Both the Breadth First Search and Dijkstra's Algorithm produce a spanning tree for the graph to which they are applied by continually considering a set of nodes that might be added to an existing (initially degenerate) tree. Let us call this set of nodes that are considered at each step through the algorithm the "frontier".

Notice that in both algorithms, the frontier expands in all directions away from the tree built so far. This is reasonable if you're trying to find a path to all locations or to many locations. However, a common case is to find a path to only one location. As such, it will be advantageous to make the frontier expand towards this goal location more than it expands in other directions.

To accomplish this, let us define a *heuristic function* that tells us how close we are to the goal. In the case of edge-weighted graphs where the nodes represent physical locations, and the edge weights represent the lengths of paths that can be taken to get from one starting location $(x_1, y_1)$ to another $(x_2,y_2)$, the heuristic used might be as simple as the Euclidean distance between the two nodes.

In general, you can think of the heuristic function as an estimate of the cost of the cheapest path from the starting node to the "goal" node.

To minimize time spent exploring directions that aren't promising while still doing well in finding the shortest path, the A* algorithm makes a slight modification to Dijkstra's algorithm. The priority attached to a particular node is no longer the distance/cost required to get back to the starting node from the current node, as discovered so far -- but rather, it is the sum of this cost and the output of the heuristic function as applied to the starting and current nodes. (*In this way, the priority given is the cost to get from the start to some node n plus the estimated cost to get from n to the goal node.*)

To change Dijkstra's algorithm into the A* algorithm, one simply adds some appropriate `heuristic()`

function and alters what happens when an edge is "relaxed", as can be seen in the code below:

**Dijkstra's version of Relaxing an Edge: (see the rest...)**

public void relax(DirectedEdge e) { int v = e.from(), w = e.to(); if (distTo[w] > distTo[v] + e.weight()) { distTo[w] = distTo[v] + e.weight(); edgeTo[w] = e; // now update priority queue... if (pq.contains(w)) // overwrite distance associated with w to distTo[w] pq.decreaseKey(w, distTo[w]); else // add vertex w, setting its distance to distTo[w] pq.insert(w, distTo[w]); } }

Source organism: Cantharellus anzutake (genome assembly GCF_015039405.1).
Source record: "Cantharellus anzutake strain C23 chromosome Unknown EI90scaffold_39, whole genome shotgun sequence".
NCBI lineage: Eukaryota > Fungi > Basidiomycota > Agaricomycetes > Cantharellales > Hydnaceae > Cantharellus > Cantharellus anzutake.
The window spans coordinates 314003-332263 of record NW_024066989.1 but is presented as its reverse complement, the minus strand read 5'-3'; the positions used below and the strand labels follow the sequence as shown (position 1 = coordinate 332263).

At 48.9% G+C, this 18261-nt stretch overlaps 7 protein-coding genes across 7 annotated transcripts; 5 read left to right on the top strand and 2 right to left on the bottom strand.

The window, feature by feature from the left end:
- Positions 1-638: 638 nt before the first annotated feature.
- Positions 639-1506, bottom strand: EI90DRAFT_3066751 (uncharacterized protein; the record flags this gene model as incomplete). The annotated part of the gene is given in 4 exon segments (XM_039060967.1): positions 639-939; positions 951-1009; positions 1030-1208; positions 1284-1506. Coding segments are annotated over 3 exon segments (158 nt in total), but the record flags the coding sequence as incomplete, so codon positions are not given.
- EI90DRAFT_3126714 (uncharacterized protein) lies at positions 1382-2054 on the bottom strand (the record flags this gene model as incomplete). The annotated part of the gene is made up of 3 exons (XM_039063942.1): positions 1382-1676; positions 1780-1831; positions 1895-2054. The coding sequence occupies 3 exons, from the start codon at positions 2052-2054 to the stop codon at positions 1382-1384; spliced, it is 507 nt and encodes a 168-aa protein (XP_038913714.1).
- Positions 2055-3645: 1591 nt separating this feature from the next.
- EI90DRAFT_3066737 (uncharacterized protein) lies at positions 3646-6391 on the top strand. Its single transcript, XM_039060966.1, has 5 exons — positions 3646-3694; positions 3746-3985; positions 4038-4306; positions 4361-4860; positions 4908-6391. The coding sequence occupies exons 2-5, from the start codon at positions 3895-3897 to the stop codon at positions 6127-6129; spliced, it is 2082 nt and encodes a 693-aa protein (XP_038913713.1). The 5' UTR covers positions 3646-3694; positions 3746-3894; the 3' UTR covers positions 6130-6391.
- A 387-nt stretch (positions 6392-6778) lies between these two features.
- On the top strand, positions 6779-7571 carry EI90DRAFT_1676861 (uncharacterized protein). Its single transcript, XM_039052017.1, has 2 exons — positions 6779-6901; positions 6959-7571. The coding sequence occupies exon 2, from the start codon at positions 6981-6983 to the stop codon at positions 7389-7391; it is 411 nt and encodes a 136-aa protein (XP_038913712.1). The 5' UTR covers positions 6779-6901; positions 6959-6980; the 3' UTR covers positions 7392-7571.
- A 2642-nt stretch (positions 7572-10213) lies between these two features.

**The A* Version of Relaxing an Edge:**

public void relax(DirectedEdge e) { int v = e.from(), w = e.to(); if (distTo[w] > distTo[v] + e.weight()) { distTo[w] = distTo[v] + e.weight(); edgeTo[w] = e; // now update priority queue... if (pq.contains(w)) // overwrite distance associated with w to distTo[w] pq.decreaseKey(w, distTo[w]+heuristic(source,w)); else { // add vertex w, setting its distance to distTo[w] pq.insert(w, distTo[w]+heuristic(source,w)); } } }

One can show that A* will find a shortest path if the heuristic used (which can vary) never overestimates the cost to reach the destination node (which we abbreviate by saying the heuristic is *admissible*) and if the search space is a tree.

Supposing that $h(n)$ is the heuristic function and $c(n,m)$ gives the cost of traveling from node $n$ to node $m$ -- one way to guarantee that a heuristic is admissible is to ensure that if for every node $n$ and for every adjacent successor node $n'$ of $n$, we have $h(n) \le c(n,n') + h(n')$. Heuristic functions with this property are called *consistent*. One should note that, as said before, whenever $h$ is consistent $h$ will definitely also be admissible, but the reverse need not be the case (although frequently they do go hand-in-hand).